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95% of You Will FAIL!
95% of You Will FAIL!

95% of You Will FAIL!

That is the assertion I hear all to frequently in discussions involving new business startups.  It is as though the listener, a new entrepreneur, is powerless to do anything about it.  Cast a 20-sided die and, if your number comes out on top, you’ll succeed.

[pullquote align="right"]And, it turns out, those odds are wrong.[/pullquote]Don’t know about you, but those odds suck.

I disagree with the assertion that 95% of startups fail when I hear it.

Here’s why.  Two years ago roughly, I started doing a series of presentations on being an entrepreneur. As part of regular day long event to new business owners, I noticed a lot of people talking tactically about the various aspects of business.

(This is a topic I’ve addressed in the past…it bears a fresh review.)

Throughout the day, speakers spent a lot of time talking about business plans. About why you need an attorney, an insurance agent, a CPA, and so on.  Very true. Very tactical. And many of the points made using the basis of Fear, Uncertainty, and Doubt (FUD).

[pullquote align="right"]You can get the slide deck here: http://slidesha.re/gotyL8[/pullquote]I noticed no one spoke to the emotions these new business people (new, not necessarily ‘young’) were likely feeling, the fears they had, friends telling them they’d almost certainly fail. So I volunteered to do a presentation on, "Do You Have It in You to be an Entrepreneur?"

The ‘95% assertion’ was one that I’d heard all my life.  I decided, before propagating it further in my own presentation, to see if I could qualify the statement.

What I found was very interesting.

jtpedersen_95 percent will NOT failAccording to the US Small Business Administration: "Seven out of 10 new employer firms survive at least 2 years, half at least 5 years, a third at least 10 years, and a quarter stay in business 15 years or more."

So, not only is the opening assertion not true, a QUARTER will stay in business 15 years or more. Wow!

In the following slide, I use a chart to contrast conventional ‘wisdom’ with SBA’s reality.

image

Now here’s why I did this: Talking to a group of new, or contemplating new, business owners I wanted to give them a sense of hope. Something more positive than telling them essentially: you will fail.

Note: The SBA appears to make no distinction as to why a company ceased to exist (e.g. failed, was reformed as a corporation (e.g. a LLC became a C-corp), merged, or was acquired).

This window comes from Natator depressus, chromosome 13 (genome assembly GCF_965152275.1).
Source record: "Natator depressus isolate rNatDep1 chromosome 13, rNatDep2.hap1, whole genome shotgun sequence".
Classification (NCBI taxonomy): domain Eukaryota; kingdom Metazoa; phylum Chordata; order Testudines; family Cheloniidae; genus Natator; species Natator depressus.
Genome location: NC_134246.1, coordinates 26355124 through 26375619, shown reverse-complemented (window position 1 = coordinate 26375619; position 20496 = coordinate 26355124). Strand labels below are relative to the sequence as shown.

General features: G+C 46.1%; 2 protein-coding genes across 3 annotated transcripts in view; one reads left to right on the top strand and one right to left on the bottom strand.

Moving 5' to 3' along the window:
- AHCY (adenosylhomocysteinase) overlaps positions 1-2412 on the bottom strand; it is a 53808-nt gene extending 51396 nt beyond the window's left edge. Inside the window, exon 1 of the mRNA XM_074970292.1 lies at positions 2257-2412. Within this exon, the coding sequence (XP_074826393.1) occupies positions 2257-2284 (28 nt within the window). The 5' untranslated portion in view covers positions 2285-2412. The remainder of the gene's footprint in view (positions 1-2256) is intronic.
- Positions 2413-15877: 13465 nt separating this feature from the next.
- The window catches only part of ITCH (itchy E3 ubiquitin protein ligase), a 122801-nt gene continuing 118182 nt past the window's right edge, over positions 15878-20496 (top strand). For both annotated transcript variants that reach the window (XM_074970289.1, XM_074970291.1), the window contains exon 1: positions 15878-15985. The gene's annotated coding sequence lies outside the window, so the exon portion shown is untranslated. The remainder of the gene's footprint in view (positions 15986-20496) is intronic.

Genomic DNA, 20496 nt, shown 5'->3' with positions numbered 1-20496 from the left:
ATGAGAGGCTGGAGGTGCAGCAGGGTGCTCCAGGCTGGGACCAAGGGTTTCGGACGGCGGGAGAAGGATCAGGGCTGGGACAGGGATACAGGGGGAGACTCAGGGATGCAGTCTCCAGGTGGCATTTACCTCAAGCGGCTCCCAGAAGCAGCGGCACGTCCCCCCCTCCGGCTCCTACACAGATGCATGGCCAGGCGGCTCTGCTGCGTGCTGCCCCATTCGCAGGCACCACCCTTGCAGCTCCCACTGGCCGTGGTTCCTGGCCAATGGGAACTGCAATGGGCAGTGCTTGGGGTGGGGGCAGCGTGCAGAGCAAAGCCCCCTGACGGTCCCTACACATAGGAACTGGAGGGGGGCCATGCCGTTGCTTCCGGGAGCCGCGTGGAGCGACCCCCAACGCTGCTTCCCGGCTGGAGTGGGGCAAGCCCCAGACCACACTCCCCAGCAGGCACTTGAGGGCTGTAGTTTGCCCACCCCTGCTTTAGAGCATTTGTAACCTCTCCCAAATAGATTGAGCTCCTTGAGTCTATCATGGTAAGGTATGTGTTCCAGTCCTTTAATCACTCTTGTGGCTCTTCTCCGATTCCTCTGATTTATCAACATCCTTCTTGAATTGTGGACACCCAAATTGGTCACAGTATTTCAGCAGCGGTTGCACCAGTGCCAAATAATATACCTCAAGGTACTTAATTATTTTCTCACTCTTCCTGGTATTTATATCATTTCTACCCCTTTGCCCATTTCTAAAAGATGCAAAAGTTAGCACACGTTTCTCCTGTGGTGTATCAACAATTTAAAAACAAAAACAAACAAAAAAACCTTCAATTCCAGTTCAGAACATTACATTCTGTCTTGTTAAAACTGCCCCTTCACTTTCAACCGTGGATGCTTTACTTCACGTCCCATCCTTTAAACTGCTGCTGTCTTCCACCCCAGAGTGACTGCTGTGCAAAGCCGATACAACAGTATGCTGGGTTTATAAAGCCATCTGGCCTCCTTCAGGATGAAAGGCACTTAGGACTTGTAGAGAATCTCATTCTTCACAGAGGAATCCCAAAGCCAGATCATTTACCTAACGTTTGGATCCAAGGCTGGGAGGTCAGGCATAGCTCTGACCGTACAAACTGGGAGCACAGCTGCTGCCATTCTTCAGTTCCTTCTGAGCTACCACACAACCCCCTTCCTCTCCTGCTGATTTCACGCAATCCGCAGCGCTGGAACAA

SBA source: (http://web.sba.gov/faqs/faqindex.cfm?areaID=24 #7)

7 Comments

  1. I think it would be helpful to make a distinction between home-based network marketing start-ups, where I would guess the failure rate is phenomenal, and other businesses. In the quote from the SBA, do you know exactly what they mean by “employer firms”? It would also be helpful to know how many of the businesses that “failed” were actually profitable, just not profitable enough. It is a lot easier to keep a business afloat if you can manage your expectations for collecting a regular paycheck.

    1. JT

      Hello Rick,

      I agree, it would be helpful if SBA provided some background information. While I did research to look beneath the statistic, it was not an exhaustive effort. The SBA seems to specifically wish to avoid providing any of the underlying detail.

      As for ’employer firms,’ that distinction suggests they’re focusing only on firms that actually had one or more employees.

      Thanks for the comment:)

  2. Another observation is to understand the relative nature of “fail” and “succeed”. A business that produces and contributes to the GDP and closes after 2 years, is still a success in many ways in terms of being an economic contributor. Even a business that is not profitable but had employees, paid someone or many in terms of payroll, that contributed to the economic strength of that community. And, as was pointed out some businesses are restructured, and shut down only to be restarted in another form. And if one business owner learns from another business owner’s failure, isn’t that a success?

    In the end, we are learning that failure is inevitable, and furthermore is part of the ebb and flow of growth. The challenge is to nurture firm creation in our DNA. The 95%, statistic seems to put potential entrepreneurs off, and we are retarding our learning from failure, as a result.

    The more firm creation, the more failure, and more follow-on firm creation and so on. That’s the statistic we need to motivate us to do more. After all, another statistic somewhere shows that 70% of all new growth each year comes from new firms, not from the firms that are 5+ years old (I think that stat comes from the Kaufman Foundation in KC, and I may not have it perfect – but it’s a profound number.) So this tells us that to have a firm live beyond 5 years, is not really producing in terms of GDP and economic growth for the US, or even the planet.

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